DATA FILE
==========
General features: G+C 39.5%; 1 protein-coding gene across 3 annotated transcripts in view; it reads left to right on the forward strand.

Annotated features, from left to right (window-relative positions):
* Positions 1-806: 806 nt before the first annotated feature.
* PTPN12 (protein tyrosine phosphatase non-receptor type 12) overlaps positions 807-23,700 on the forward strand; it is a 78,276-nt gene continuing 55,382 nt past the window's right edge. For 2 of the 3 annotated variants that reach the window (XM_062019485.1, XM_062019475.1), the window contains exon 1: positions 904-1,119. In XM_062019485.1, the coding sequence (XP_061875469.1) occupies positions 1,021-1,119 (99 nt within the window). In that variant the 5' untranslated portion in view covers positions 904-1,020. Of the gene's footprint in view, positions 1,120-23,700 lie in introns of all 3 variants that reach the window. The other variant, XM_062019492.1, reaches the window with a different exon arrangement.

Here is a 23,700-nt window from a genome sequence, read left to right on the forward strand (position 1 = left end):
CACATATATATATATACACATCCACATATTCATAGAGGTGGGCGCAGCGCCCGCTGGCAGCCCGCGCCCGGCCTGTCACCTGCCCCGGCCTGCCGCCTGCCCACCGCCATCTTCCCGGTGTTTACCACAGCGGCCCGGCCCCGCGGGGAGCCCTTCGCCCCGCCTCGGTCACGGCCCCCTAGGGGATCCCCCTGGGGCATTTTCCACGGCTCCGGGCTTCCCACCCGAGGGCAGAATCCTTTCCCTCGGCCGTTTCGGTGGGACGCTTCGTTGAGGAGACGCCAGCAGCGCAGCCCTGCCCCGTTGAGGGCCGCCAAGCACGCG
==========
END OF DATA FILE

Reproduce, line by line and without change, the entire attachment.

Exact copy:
General features: G+C 39.5%; 1 protein-coding gene across 3 annotated transcripts in view; it reads left to right on the forward strand.

Annotated features, from left to right (window-relative positions):
* Positions 1-806: 806 nt before the first annotated feature.
* PTPN12 (protein tyrosine phosphatase non-receptor type 12) overlaps positions 807-23,700 on the forward strand; it is a 78,276-nt gene continuing 55,382 nt past the window's right edge. For 2 of the 3 annotated variants that reach the window (XM_062019485.1, XM_062019475.1), the window contains exon 1: positions 904-1,119. In XM_062019485.1, the coding sequence (XP_061875469.1) occupies positions 1,021-1,119 (99 nt within the window). In that variant the 5' untranslated portion in view covers positions 904-1,020. Of the gene's footprint in view, positions 1,120-23,700 lie in introns of all 3 variants that reach the window. The other variant, XM_062019492.1, reaches the window with a different exon arrangement.

Here is a 23,700-nt window from a genome sequence, read left to right on the forward strand (position 1 = left end):
CACATATATATATATACACATCCACATATTCATAGAGGTGGGCGCAGCGCCCGCTGGCAGCCCGCGCCCGGCCTGTCACCTGCCCCGGCCTGCCGCCTGCCCACCGCCATCTTCCCGGTGTTTACCACAGCGGCCCGGCCCCGCGGGGAGCCCTTCGCCCCGCCTCGGTCACGGCCCCCTAGGGGATCCCCCTGGGGCATTTTCCACGGCTCCGGGCTTCCCACCCGAGGGCAGAATCCTTTCCCTCGGCCGTTTCGGTGGGACGCTTCGTTGAGGAGACGCCAGCAGCGCAGCCCTGCCCCGTTGAGGGCCGCCAAGCACGCG